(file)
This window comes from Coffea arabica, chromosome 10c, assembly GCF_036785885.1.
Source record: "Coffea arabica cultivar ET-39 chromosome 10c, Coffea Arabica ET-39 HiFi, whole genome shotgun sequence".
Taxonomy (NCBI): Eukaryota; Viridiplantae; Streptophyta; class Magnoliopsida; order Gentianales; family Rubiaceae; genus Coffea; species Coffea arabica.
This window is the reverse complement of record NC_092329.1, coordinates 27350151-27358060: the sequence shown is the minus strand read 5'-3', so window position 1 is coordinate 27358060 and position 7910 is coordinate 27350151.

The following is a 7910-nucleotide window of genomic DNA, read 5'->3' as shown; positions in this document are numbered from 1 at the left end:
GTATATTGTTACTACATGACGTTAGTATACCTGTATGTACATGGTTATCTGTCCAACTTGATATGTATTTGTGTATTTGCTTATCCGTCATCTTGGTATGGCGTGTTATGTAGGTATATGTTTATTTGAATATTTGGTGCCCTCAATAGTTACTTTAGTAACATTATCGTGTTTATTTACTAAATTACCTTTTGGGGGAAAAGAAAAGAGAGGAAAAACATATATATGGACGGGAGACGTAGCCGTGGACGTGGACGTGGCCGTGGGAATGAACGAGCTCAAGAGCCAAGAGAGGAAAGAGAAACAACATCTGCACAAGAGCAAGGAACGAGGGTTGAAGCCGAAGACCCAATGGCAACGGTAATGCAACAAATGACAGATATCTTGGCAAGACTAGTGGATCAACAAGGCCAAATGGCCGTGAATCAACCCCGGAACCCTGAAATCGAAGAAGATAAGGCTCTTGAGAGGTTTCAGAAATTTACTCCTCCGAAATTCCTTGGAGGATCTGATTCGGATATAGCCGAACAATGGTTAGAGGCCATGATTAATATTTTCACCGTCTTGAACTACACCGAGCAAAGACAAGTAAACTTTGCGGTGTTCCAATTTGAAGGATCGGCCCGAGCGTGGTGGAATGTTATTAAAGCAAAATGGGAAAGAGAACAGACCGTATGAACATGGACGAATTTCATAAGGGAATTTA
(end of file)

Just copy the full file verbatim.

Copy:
This window comes from Coffea arabica, chromosome 10c, assembly GCF_036785885.1.
Source record: "Coffea arabica cultivar ET-39 chromosome 10c, Coffea Arabica ET-39 HiFi, whole genome shotgun sequence".
Taxonomy (NCBI): Eukaryota; Viridiplantae; Streptophyta; class Magnoliopsida; order Gentianales; family Rubiaceae; genus Coffea; species Coffea arabica.
This window is the reverse complement of record NC_092329.1, coordinates 27350151-27358060: the sequence shown is the minus strand read 5'-3', so window position 1 is coordinate 27358060 and position 7910 is coordinate 27350151.

The following is a 7910-nucleotide window of genomic DNA, read 5'->3' as shown; positions in this document are numbered from 1 at the left end:
GTATATTGTTACTACATGACGTTAGTATACCTGTATGTACATGGTTATCTGTCCAACTTGATATGTATTTGTGTATTTGCTTATCCGTCATCTTGGTATGGCGTGTTATGTAGGTATATGTTTATTTGAATATTTGGTGCCCTCAATAGTTACTTTAGTAACATTATCGTGTTTATTTACTAAATTACCTTTTGGGGGAAAAGAAAAGAGAGGAAAAACATATATATGGACGGGAGACGTAGCCGTGGACGTGGACGTGGCCGTGGGAATGAACGAGCTCAAGAGCCAAGAGAGGAAAGAGAAACAACATCTGCACAAGAGCAAGGAACGAGGGTTGAAGCCGAAGACCCAATGGCAACGGTAATGCAACAAATGACAGATATCTTGGCAAGACTAGTGGATCAACAAGGCCAAATGGCCGTGAATCAACCCCGGAACCCTGAAATCGAAGAAGATAAGGCTCTTGAGAGGTTTCAGAAATTTACTCCTCCGAAATTCCTTGGAGGATCTGATTCGGATATAGCCGAACAATGGTTAGAGGCCATGATTAATATTTTCACCGTCTTGAACTACACCGAGCAAAGACAAGTAAACTTTGCGGTGTTCCAATTTGAAGGATCGGCCCGAGCGTGGTGGAATGTTATTAAAGCAAAATGGGAAAGAGAACAGACCGTATGAACATGGACGAATTTCATAAGGGAATTTA